HRW seeks information on Saudi Arabia’s Nayef

In letter to government, rights group seeks clarification on reports of restrictions on movements of Mohammad bin Nayef.

Saudi Crown Prince Mohammed bin Nayef
Mohammed bin Nayef was replaced as crown prince of Saudi Arabia in June [Reuters]

Human Rights Watch has called on Saudi Arabia to explain whether its former crown prince has been under house arrest since he was overthrown last month.

The international rights advocacy group has called on Saudi Arabia to clarify immediately whether there are restrictions on the movements of Mohammad bin Nayef Al Saud .

HRW made the demand in a letter to Adel al-Jubeir, Saudi Arabia’s foreign minister.

Citing a New York Times report from June, HRW said Nayef had been confined to his palace and banned from travelling abroad since King Salman bin Abdulaziz Al Saud elevated his son Mohammad bin Salman to crown prince.

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Saudi Arabia has previously denied the report.

“The Saudi government needs to call a halt to officials’ arbitrary abuses of power,” Sarah Leah Whitson, HRW’s Middle East director, said.

She said that if the report of his restriction is true, it would be “ironic given [Nayef’s] role in imposing similar arbitrary restrictions on thousands of Saudis”.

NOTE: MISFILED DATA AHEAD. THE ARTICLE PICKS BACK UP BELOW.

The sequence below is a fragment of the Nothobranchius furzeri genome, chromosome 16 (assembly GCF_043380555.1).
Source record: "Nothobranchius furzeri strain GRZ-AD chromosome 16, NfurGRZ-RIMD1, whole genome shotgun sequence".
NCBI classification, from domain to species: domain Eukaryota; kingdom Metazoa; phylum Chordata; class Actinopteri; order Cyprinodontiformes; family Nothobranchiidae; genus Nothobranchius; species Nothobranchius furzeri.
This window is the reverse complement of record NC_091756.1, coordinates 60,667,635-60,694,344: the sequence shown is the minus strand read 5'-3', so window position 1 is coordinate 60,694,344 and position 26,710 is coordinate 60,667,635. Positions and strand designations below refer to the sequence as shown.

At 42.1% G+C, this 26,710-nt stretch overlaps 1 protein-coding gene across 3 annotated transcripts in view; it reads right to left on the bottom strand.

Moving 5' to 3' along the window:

During Nayef’s tenure as interior minister, the ministry allegedly detained and harassed Saudis who expressed views on politics, religion and society that were not in line with the government’s.

On Monday, King Salman appointed Crown Prince Mohammed bin Salman to run the country’s affairs while he was on holiday. 

‘Arbitrary travel bans’

HRW said it has documented Saudi Arabia’s “rampant use of arbitrary travel bans and detentions of Saudis over the years”.

It said that in many cases the Saudi interior ministry did not inform citizens that they were on a travel ban list or the reasons for the restrictions.

Some learned when they attempted to travel abroad.

In 2014, the interior ministry banned Samar Badawi, a prominent human rights activist, from travelling.

The ban prevented her from travelling to Brussels for a human rights event where she had planned to champion the release of her then husband, Waleed Abu al-Khair, who is serving a 15-year prison sentence for his human rights work.

Badawi was arrested and later released in January for her alleged role in managing a social media account campaigning for the release of her husband.